Penicillium: A very common species found on wallpaper, decaying fabrics, carpet, and fiberglass duct insulation; known for causing allergies and asthma; some species produce mycotoxins, one being the common antibiotic penicillin.
Stachybotrys: Extremely toxic “black mold” that produces mycotoxins that can cause serious breathing difficulties and bleeding of the lungs, among other health problems. Thankfully, less common in homes than the other four, but not rare; found on wood or paper (cellulose products), but not on concrete, linoleum, or tile.

“Mold illness” refers to the variety of health problems that can occur from mold exposure. Although mold allergy symptoms are the most common reaction caused by exposure to mold, mold can cause illness—such as infections, irritation, and toxic reactions—without an allergic reaction. Infections caused by mold can lead to a variety of problems, from flu-like symptoms to skin infections and even pneumonia.

Toxic mold can also cause a chronic inflammatory response. An acute and systemic inflammatory response can be acquired following exposure to, for example, the interior of a water-damaged building with resident toxigenic organisms including fungi, bacteria, actinomycetes, and Mycobacterium, which are inflammagens that can keep your body in a state of inflammation.

11 Signs of Mold Illness

  • Brain fog, memory problems, trouble focusing, headaches
  • Fatigue and weakness
  • Unexplained muscle cramping, aches and pains in the joints, persistent nerve pain
  • Numbness and tingling
  • Eye problems like red eyes or light sensitivity
  • Asthma and sinus problems like cough or shortness of breath
  • Tremors and vertigo
  • Digestive issues like change in appetite, diarrhea, nausea, abdominal pain
  • Metallic taste in the mouth
  • Temperature regulation or night sweats
  • Excessive thirst and increased urination

The variety of symptoms is quite large, and they can overlap with other conditions. See a practitioner if you have the underlying conditions that may go along with mold toxicity. It’s not just the food we eat, but also the air that we breathe that can make us sick.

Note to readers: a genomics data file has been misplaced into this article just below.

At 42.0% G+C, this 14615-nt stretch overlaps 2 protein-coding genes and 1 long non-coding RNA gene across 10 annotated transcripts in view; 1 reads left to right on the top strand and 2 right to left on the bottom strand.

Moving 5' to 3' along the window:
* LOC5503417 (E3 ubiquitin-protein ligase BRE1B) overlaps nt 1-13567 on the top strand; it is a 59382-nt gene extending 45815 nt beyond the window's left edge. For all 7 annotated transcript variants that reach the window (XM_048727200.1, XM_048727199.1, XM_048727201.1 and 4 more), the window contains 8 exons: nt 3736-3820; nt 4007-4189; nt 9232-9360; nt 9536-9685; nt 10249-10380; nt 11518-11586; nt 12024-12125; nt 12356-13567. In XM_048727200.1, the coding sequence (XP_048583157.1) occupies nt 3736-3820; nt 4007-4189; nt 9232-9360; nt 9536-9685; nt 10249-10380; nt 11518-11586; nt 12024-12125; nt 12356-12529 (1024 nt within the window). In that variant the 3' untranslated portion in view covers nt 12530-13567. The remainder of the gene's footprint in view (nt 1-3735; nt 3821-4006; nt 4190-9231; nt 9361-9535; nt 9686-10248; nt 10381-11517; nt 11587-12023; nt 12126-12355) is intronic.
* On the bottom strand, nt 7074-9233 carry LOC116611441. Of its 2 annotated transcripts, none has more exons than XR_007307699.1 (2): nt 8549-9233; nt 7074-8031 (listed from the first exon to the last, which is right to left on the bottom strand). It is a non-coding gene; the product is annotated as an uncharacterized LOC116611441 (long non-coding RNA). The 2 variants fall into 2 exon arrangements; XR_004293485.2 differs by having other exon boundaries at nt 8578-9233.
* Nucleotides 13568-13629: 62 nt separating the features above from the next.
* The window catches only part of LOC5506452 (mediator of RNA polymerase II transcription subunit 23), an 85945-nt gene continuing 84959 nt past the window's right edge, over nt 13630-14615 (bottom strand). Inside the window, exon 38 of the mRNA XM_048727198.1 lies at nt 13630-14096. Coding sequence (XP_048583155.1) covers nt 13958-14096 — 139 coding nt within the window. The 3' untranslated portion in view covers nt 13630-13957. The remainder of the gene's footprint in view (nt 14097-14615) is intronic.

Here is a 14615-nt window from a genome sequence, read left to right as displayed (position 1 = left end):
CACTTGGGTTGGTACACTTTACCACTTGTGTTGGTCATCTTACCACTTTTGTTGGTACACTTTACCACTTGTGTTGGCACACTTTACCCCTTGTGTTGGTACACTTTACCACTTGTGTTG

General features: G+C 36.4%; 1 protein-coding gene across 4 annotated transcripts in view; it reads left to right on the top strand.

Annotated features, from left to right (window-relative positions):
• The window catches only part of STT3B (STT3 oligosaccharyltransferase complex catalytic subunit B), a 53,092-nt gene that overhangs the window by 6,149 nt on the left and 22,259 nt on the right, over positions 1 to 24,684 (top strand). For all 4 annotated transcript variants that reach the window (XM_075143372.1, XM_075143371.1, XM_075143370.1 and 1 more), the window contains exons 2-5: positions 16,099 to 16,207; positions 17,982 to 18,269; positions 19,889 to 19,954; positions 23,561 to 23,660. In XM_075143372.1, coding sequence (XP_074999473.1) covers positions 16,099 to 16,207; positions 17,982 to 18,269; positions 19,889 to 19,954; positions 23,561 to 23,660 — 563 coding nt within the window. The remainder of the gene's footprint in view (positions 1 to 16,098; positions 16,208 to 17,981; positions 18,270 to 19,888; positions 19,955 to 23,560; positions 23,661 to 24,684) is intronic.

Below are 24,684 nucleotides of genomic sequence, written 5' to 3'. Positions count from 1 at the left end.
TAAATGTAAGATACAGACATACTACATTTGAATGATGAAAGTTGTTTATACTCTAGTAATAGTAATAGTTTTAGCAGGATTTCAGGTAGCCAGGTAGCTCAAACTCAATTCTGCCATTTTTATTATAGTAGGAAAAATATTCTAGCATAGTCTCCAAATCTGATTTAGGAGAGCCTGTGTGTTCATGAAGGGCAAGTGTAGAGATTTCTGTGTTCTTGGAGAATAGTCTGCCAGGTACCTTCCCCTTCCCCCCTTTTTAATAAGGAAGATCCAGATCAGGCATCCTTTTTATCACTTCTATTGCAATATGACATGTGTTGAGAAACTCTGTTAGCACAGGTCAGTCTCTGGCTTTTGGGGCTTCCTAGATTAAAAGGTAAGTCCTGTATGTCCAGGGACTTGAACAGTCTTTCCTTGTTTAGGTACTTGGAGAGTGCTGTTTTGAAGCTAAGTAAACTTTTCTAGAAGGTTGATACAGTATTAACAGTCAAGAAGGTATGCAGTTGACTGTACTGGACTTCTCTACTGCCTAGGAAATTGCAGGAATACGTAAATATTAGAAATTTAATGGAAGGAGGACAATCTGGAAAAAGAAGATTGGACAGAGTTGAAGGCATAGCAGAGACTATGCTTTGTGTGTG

This article was first published in Radiant Life magazine.

2022-04-24 Super User
Mold is a big problem in many homes, but many people are unaware of the potential risks. There is some debate regarding how mold affects humans, but much research—and common sense—tells us that ...
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Healing Through Human Connection

Music, poetry, dance, and art have played an important part in our mental and physical well-being throughout history.

According to studies commissioned by the UK Department for Culture, Media, and Sport, “Participation in the arts leads to significant improvements in health, that not only boost self-esteem, but also reduce feelings of isolation and exclusion.”

Those benefits have led to a profoundly different type of prescription in the UK—social prescribing. People who are feeling lonely, depressed, or anxious may be prescribed an art class or community dance program, rather than a pharmaceutical.

The National Health Service (NHS), England’s publicly funded healthcare system, currently employs more than 1,000 link workers (somewhat similar to social workers in the United States). Social prescribing link workers help people to identify the source of their struggles and, using this knowledge, offer advice and guidance to fulfill their needs. They connect people with community groups, volunteer agencies, and other services that can provide practical and emotional support.

A Time-Tested Treatment

Social prescribing as a concept is hardly revolutionary. The therapeutic value of community support and the arts has been recorded as far back as 400 B.C., when the Greek theatre of Epidaurus was built as a place for pilgrims to honor Asclepius, the god of medicine. “They came to cleanse their souls with therapeutic waters and with theatre,” said one commentator of the time.

Music, poetry, and art have always offered solace during difficult times in our lives, and indeed, some of the most beloved poetry anthologies deal with topics such as emotional distress, loss, and bereavement. Many of humankind’s greatest artistic achievements were born from our struggle to express complex thoughts or feelings. As Georgia O’Keeffe, once said, “I found I could say things with colors and shapes which I couldn’t say in any other way—things I had no words for.”

The beauty of creative expression, used as a healing methodology, is that it does not rely on talent. Even those who think they don’t possess any natural artistic ability can benefit mentally, emotionally, and spiritually from the creative process. Indeed, these activities offer a lifeline for those who are facing acute difficulty: including the aging population who experience debilitating isolation and those suffering from dementia. Many participants say that activities and opportunities such as these help to lift them out of their darkest depression, keep their minds active, and regain a sense of purpose.

The benefits of programs such as social prescribing cannot be underestimated for their ability to not only increase positive outcomes, but more importantly, to prevent disease and enhance overall wellbeing.

An Investment in Community

NHS-England projects that over 900,000 people will be referred for social prescribing over the next two years. Its goal is to improve the lives of more than 2.5 million people by the end of 2024. This is the largest investment in social prescribing by any national health service.